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Public-sector managers, too, are entitled to freedom of speech

July 2010 - Employment. Legal Developments by Norrbom Vinding Law Firm, member of ius laboris.

More articles by this firm.

The Danish Parliamentary Ombudsman has established once again that public-sector employees enjoy a high degree of freedom of speech.

Public-sector employees are to a large extent entitled to speak their minds about decisions by the political executive that may significantly affect the future environment at the workplace. This includes human resource issues such as cutbacks. In this case, a local authority had used some unfortunate words about the managers' right to free speech, a mistake that did not pass unchallenged.  

A local authority was launching a cost-cutting exercise. In that connection, managers were instructed not to say anything negative about the exercise - whether on behalf of the local authority or on their own behalf.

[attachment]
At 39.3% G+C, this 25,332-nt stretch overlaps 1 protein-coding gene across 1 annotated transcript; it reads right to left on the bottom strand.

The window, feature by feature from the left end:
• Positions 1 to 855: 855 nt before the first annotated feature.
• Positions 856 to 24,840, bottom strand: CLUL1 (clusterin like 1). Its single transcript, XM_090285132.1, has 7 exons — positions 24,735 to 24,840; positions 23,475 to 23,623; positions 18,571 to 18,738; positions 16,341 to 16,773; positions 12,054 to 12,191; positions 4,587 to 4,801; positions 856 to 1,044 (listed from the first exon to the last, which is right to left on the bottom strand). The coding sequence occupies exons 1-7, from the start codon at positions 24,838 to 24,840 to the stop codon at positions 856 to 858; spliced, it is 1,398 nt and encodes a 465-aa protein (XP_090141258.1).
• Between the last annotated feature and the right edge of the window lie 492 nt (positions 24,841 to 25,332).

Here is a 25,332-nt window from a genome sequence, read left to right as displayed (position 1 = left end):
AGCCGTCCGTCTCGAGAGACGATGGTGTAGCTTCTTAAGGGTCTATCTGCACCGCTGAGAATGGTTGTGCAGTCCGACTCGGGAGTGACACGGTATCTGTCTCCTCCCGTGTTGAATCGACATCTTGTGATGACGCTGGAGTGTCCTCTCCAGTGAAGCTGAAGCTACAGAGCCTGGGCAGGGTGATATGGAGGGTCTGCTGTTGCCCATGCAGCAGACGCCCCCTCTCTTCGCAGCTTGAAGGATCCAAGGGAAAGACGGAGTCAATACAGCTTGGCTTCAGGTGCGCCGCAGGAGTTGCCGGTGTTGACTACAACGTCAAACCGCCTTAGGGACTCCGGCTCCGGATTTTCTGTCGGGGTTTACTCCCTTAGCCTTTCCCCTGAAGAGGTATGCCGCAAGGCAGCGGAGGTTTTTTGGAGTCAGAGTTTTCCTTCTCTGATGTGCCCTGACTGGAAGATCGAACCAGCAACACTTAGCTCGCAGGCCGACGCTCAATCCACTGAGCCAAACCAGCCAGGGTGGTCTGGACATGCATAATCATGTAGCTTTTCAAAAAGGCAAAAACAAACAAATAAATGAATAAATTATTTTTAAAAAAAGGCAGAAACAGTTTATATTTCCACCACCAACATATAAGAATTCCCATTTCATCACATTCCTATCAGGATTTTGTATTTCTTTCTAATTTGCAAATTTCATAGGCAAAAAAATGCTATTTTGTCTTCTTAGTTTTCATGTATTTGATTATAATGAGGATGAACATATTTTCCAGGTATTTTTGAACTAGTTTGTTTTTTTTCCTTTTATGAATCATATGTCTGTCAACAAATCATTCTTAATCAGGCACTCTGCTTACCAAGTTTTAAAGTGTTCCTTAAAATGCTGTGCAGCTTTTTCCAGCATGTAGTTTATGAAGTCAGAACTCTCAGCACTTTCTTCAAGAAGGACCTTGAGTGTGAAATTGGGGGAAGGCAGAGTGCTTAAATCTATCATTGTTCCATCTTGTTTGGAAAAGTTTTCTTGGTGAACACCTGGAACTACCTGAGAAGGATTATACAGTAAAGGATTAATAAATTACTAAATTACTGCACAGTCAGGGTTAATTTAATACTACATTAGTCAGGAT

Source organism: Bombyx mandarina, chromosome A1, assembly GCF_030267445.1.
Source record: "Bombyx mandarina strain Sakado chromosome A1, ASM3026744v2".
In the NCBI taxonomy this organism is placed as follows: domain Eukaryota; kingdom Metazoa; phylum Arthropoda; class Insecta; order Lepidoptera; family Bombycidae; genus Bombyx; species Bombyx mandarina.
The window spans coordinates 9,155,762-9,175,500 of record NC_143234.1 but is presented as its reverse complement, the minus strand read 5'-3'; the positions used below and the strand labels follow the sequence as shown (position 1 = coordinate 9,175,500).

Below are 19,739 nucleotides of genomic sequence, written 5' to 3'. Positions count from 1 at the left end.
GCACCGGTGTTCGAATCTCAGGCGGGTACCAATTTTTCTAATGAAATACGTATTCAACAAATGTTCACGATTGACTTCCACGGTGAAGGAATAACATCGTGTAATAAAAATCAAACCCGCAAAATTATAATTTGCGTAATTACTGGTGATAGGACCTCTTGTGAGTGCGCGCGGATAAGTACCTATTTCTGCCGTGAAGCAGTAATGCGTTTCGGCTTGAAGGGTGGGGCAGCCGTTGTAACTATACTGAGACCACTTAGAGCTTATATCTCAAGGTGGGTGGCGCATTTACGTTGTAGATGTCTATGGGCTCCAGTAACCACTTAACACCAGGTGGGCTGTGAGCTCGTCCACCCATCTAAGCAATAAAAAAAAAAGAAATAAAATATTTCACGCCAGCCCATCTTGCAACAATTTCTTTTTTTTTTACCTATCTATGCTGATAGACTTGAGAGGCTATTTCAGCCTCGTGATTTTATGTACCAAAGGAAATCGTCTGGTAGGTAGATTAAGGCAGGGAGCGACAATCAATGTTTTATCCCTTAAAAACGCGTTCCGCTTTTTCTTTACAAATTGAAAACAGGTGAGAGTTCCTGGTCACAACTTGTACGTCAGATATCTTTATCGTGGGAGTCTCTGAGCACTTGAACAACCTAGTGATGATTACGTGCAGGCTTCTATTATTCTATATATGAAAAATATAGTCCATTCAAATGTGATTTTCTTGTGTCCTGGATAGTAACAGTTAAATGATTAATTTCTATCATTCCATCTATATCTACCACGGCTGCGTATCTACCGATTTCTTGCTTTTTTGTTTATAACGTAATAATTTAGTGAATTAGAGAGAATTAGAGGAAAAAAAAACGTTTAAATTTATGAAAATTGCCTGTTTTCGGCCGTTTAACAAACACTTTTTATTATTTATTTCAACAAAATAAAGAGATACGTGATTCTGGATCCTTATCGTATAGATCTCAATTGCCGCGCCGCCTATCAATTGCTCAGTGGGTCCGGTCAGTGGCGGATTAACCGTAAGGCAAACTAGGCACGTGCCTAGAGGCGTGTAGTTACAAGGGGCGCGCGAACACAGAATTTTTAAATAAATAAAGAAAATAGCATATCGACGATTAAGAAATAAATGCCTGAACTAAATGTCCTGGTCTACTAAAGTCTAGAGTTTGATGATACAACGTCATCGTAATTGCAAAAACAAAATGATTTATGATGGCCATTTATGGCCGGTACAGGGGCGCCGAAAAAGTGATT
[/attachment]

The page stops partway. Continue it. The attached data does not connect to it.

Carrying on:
When the chief executive was asked about the consequences if a manager said something anyway, he allegedly answered that there would most likely be no consequences other than that the person would be in ‚Äėbad standing' with the chief executive.  

Incident was unfortunate
The Parliamentary Ombudsman decided to intervene when he heard about the matter in the press. The local authority made it clear that the managers were of course entitled to speak their minds as long as they did so on their own behalf and not on behalf of the local authority.   The Parliamentary Ombudsman agreed with the local authority that the incident was unfortunate, but since the local authority had taken steps to correct the situation, the Parliamentary Ombudsman did not take any further action.

Norrbom Vinding notes:

  • that, with its statement, the Parliamentary Ombudsman reinforces its former statements that public-sector managers enjoy a high degree of freedom of speech as long as they speak on their own behalf.